Zehra Patwa, a 45-year-old technology project manager based in Connecticut is a survivor of FGM and part of campaign mobilizing the global Bohra community on this issue, called Speak Out on FGM. “I grew up in the United Kingdom and I have to admit I have no recollection of the procedure itself but I have vague memories of that trip to Pune [India] as a seven-year-old when this was done to me,” she says. “I felt angry and a great sense of betrayal when I heard from family members that this was done to me, that this was prevalent in my community, in my family, where everyone, a hundred percent of women have gone through this. It stood against everything I believed in as a woman, as a feminist.”
The Speak Out on FGM campaign has gained strength after a criminal case in Australia. In a landmark trial – Australia’s first criminal prosecution for FGM – a retired nurse, the mother of two girls who were cut, and a community leader were sentenced to 15 months in prison. During the course of the trial, the older girl told how she was asked to lie on a bed naked from the waist down and imagine she was a “princess in a garden” while khatna was carried out on her by the nurse who had been asked by the girl’s mother to do it. The defense argued that the nurse only touched the girls’ genitals with forceps in a symbolic gesture.
The question that follows any conversation around FGM is whether a law or a directive alone will be enough to end the “procedure,” as it has become known in parts of the world. After the Australia case, many Bohra leaders – from Australia and London to New York, Washington DC, Los Angeles, San Jose, Bakersfield, Orange County, and Tampa Bay – circulated letters reminding community members that khatna is illegal under many national laws and there are serious consequences to breaking those laws. But Zehra adds a note of caution, pointing out that the letters “do not actively condone it as a practice from a cultural or religious standpoint.”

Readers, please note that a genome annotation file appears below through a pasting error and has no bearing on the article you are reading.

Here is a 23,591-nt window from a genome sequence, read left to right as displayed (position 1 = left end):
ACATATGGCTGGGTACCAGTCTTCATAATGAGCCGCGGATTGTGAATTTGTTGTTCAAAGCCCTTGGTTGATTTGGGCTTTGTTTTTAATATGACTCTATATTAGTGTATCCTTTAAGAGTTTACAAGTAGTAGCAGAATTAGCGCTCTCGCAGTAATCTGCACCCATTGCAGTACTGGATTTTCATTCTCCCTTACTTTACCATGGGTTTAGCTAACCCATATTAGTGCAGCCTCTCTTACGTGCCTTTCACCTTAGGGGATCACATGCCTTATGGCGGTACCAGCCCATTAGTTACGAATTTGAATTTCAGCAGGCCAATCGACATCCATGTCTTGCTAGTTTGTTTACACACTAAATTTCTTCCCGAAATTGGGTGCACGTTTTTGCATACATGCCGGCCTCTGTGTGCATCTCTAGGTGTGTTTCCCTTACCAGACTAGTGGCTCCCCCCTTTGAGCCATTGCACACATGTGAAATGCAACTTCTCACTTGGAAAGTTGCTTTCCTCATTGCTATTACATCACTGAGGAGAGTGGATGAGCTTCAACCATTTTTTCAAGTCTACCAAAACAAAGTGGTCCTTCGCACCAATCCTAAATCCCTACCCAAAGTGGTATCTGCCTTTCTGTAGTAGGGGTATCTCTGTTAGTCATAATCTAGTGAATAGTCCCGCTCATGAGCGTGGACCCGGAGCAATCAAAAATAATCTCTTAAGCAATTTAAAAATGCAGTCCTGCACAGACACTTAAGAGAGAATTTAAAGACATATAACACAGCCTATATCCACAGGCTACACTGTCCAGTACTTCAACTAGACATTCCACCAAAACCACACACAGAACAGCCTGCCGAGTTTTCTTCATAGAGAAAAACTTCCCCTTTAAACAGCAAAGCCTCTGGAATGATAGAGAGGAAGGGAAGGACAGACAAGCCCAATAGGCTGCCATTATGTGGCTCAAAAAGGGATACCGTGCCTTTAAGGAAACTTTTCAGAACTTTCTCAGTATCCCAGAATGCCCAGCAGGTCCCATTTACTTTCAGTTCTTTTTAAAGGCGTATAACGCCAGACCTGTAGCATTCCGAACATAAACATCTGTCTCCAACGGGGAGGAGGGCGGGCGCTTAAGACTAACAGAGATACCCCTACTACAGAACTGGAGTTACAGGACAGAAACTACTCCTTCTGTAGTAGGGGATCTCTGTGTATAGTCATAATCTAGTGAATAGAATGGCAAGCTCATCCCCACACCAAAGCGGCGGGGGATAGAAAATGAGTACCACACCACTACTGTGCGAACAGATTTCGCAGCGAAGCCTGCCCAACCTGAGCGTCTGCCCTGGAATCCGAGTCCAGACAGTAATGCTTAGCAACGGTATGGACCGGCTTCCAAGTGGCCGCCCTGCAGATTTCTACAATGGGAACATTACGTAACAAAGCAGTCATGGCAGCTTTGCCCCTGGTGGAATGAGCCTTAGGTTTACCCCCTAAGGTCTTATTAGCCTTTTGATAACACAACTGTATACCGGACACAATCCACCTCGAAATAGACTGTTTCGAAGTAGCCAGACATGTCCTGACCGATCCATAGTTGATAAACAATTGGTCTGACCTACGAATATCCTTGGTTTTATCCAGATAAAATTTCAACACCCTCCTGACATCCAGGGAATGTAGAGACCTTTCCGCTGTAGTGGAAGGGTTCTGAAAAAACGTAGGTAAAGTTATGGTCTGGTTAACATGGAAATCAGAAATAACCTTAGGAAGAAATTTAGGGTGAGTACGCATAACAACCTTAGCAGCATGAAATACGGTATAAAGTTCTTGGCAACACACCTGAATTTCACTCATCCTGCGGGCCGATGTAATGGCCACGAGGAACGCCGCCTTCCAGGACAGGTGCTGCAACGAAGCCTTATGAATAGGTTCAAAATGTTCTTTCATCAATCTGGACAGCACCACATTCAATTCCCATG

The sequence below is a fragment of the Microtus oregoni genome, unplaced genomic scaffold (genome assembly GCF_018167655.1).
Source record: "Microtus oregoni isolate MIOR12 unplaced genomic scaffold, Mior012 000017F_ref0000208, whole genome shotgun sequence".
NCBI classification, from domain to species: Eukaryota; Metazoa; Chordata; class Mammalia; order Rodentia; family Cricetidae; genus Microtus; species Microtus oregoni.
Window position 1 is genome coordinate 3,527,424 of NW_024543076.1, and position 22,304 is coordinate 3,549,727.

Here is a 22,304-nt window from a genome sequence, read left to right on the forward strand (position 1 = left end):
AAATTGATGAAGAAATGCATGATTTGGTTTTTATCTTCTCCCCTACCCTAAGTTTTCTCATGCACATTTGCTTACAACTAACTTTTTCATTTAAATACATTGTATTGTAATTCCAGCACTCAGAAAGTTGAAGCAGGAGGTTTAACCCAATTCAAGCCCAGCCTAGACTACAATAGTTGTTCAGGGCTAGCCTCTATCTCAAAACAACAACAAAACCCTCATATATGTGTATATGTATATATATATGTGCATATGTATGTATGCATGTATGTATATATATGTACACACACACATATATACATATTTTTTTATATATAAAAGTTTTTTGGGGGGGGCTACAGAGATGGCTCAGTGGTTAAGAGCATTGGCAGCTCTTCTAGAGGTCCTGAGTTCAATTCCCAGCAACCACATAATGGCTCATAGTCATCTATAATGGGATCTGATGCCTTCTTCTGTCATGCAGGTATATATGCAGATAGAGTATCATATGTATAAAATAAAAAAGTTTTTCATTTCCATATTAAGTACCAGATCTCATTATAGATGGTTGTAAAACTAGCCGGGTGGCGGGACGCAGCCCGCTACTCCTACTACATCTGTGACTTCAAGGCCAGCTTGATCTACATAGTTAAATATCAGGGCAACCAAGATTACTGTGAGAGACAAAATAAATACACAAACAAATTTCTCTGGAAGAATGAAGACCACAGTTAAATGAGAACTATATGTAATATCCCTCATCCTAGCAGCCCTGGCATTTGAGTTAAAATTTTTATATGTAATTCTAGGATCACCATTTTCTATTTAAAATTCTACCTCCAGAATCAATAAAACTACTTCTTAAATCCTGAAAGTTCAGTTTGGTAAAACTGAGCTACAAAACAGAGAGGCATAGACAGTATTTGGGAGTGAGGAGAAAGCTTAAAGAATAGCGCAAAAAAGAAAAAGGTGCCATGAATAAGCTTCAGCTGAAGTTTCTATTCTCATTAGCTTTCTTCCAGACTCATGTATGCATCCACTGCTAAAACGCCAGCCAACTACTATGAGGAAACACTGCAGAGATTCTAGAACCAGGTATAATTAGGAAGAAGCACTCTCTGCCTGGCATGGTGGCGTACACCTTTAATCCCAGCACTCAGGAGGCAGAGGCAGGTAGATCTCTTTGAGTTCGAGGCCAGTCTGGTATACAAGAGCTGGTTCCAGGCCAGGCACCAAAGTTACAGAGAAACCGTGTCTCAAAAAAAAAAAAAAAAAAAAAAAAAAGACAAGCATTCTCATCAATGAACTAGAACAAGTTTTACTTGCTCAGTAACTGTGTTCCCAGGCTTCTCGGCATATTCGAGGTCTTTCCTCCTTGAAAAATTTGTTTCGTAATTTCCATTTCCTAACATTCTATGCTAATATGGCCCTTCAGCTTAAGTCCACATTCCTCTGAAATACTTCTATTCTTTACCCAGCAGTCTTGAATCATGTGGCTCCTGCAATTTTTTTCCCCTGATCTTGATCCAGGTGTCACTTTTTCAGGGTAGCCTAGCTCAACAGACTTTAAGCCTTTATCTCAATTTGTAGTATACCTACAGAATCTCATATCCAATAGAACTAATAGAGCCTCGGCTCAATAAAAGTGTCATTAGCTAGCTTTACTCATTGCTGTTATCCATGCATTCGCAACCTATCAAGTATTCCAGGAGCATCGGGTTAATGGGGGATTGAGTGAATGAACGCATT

“The legal standing will prevent many from seeking out this practice,” Zehra says, “however, some continue to believe that the religious and cultural support for it exists and will do what they can to continue the practice, despite its illegality.”
In India, there is no ban on FGM, and even as Bohra leaders in the United States, United Kingdom, and Australia ask community members to follow the law of the land, the Syedna, the religious head of the sect based in Mumbai, has remained silent.
The social barriers facing those in the Dawoodi Bohra community and others in West Africa working to eradicate FGM are significant and require more than advocacy about good health and reproductive rights. They reveal a veil of silence surrounding the practice that is tied to tradition, culture, and gender roles. For any law against female genital cutting to be truly effective, community engagement – dialogue, education, the support of men like Ashraf and Kelechukwu – is imperative as well.
* Some names have been changed.
Anubha Bhonsle is an executive editor at CNN-IBN, India, and a 2016 Hubert H. Humphrey/Fulbright Fellow. She reports on conflict, gender, and development.
Sources: ABC, Anjuman-e-Badri New York, The Guardian, Manorama, UNICEF.
Photo Credit: “From Shadow Into Light,” courtesy of Vincent Tremeau/Oxfam.